The most comprehensive genome-wide association study (GWAS) of colorectal cancer (CRC) risk to date has discovered 40 new genetic variants that signal an increased risk of CRC. The study, published in Nature Genetics, has also identified the first rare protective variant for sporadic CRC.
Whole-genome sequencing was performed on 1,439 cases and 720 controls. The association between variants and CRC was tested in 34,869 cases and 29,051 controls. Findings were followed up in an additional 23,262 cases and 38,296 controls.
In a combined meta-analysis of 125,478 individuals, 40 new independent signals were identified, bringing the number of known independent signals for CRC to approximately 100. The analysis discovered a strongly protective variant signal at CHD1, which had a 0.3 per cent frequency.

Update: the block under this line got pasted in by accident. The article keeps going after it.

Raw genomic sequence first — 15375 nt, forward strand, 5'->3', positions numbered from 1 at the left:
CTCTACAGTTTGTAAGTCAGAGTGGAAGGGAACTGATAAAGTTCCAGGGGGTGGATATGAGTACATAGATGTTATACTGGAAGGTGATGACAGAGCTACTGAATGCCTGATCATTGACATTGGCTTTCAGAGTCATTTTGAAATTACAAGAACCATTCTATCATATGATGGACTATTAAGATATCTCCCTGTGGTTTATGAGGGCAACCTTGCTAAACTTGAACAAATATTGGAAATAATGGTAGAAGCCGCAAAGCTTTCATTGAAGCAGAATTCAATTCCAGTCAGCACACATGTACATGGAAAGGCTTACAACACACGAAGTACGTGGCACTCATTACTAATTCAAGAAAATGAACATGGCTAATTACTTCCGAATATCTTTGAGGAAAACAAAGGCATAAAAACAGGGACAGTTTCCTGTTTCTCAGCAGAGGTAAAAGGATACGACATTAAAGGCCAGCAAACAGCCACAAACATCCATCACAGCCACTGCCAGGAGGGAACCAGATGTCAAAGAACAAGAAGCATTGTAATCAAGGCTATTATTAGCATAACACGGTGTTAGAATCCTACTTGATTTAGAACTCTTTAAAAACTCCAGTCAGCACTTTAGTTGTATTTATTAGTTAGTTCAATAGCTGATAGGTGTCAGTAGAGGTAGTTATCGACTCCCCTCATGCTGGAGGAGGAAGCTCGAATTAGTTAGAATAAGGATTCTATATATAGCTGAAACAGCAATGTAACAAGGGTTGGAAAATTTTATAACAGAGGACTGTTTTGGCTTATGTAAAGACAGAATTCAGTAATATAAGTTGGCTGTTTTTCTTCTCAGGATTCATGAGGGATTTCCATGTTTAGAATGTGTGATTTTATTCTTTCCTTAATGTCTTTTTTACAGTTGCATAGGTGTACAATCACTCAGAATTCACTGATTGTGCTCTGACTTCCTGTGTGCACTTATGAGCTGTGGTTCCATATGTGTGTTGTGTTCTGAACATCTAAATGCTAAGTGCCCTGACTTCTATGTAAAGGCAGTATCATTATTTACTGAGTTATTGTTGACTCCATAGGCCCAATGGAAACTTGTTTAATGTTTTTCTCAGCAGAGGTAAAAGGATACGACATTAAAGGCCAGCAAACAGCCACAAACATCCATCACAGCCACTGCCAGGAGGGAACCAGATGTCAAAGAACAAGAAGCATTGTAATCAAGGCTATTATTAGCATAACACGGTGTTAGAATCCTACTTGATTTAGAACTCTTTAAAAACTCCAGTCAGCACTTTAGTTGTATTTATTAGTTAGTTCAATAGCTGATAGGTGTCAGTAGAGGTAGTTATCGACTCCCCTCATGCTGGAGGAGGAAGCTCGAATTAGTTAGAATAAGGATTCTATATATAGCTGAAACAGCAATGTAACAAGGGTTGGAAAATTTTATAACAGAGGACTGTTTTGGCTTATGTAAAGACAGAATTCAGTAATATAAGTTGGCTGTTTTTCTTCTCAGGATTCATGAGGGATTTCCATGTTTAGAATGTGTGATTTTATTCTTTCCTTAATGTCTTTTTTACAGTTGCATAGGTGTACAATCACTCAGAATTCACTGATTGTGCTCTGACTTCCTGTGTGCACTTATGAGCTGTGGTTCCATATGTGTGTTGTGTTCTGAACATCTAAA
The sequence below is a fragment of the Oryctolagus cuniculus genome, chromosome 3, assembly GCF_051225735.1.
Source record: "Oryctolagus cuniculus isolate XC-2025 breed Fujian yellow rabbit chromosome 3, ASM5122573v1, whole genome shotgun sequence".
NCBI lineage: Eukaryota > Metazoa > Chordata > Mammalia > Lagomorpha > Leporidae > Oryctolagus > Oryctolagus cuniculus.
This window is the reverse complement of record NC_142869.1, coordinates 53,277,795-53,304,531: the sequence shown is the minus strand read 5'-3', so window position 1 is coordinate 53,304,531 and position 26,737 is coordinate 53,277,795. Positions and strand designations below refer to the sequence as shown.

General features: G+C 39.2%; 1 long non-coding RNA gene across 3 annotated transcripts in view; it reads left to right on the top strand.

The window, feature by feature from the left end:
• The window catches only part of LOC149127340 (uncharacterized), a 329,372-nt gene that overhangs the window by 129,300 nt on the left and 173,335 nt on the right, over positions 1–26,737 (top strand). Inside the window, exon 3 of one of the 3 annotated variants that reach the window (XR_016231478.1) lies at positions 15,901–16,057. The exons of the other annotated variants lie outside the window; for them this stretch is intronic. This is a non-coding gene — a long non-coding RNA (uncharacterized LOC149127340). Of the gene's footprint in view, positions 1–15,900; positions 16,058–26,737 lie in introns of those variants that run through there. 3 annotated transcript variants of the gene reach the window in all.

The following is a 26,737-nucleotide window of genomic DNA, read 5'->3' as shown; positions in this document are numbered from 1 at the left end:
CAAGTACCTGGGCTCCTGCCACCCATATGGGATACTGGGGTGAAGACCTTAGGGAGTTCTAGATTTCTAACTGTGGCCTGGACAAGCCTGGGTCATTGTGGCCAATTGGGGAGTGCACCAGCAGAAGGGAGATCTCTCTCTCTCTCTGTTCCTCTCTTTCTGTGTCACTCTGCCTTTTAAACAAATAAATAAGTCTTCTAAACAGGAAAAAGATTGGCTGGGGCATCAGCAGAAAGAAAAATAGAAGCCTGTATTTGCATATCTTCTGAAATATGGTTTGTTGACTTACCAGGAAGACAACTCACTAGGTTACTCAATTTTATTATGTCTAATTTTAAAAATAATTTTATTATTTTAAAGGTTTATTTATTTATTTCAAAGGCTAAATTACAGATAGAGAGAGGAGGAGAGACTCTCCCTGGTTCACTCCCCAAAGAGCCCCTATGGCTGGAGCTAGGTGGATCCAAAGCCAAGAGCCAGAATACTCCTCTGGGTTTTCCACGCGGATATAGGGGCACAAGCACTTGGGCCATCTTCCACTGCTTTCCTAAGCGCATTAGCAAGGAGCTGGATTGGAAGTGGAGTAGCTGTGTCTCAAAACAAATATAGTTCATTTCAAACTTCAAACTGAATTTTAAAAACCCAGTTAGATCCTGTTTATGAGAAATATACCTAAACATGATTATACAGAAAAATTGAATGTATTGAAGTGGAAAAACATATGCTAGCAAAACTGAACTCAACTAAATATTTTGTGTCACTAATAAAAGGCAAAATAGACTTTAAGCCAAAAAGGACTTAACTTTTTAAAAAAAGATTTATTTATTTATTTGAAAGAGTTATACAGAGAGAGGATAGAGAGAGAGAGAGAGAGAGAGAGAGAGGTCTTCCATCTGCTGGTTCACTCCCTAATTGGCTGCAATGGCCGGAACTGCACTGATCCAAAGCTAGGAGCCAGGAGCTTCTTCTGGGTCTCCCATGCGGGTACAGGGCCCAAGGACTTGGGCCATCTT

The study authors report that new signals implicated lower-frequency variants, Krüppel-like factors, Hedgehog signaling, Hippo-YAP signaling, long noncoding RNAs and somatic drivers, and supported a role for immune function.
They say the findings show "a missed opportunity" in drug development. The study identified several loci near proposed drug targets and genes in pathways not previously known to be causally linked to colorectal cancer. Using GWAS results to inform drug development could even lead to chemoprevention drugs for high-risk individuals, they say.